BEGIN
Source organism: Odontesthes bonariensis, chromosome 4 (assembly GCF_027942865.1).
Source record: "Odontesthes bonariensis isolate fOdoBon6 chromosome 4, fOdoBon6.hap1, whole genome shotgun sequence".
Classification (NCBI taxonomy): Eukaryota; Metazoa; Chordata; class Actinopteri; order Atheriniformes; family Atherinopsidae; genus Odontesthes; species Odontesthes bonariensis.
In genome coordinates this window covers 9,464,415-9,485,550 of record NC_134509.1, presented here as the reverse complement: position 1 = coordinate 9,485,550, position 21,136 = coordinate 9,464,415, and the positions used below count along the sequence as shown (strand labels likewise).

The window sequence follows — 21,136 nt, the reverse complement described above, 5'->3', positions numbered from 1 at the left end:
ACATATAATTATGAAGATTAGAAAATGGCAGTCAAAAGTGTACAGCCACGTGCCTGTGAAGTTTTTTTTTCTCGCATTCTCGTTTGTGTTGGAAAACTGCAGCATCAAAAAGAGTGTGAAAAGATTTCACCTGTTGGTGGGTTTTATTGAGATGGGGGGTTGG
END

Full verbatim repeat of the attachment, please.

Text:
Source organism: Odontesthes bonariensis, chromosome 4 (assembly GCF_027942865.1).
Source record: "Odontesthes bonariensis isolate fOdoBon6 chromosome 4, fOdoBon6.hap1, whole genome shotgun sequence".
Classification (NCBI taxonomy): Eukaryota; Metazoa; Chordata; class Actinopteri; order Atheriniformes; family Atherinopsidae; genus Odontesthes; species Odontesthes bonariensis.
In genome coordinates this window covers 9,464,415-9,485,550 of record NC_134509.1, presented here as the reverse complement: position 1 = coordinate 9,485,550, position 21,136 = coordinate 9,464,415, and the positions used below count along the sequence as shown (strand labels likewise).

The window sequence follows — 21,136 nt, the reverse complement described above, 5'->3', positions numbered from 1 at the left end:
ACATATAATTATGAAGATTAGAAAATGGCAGTCAAAAGTGTACAGCCACGTGCCTGTGAAGTTTTTTTTTCTCGCATTCTCGTTTGTGTTGGAAAACTGCAGCATCAAAAAGAGTGTGAAAAGATTTCACCTGTTGGTGGGTTTTATTGAGATGGGGGGTTGG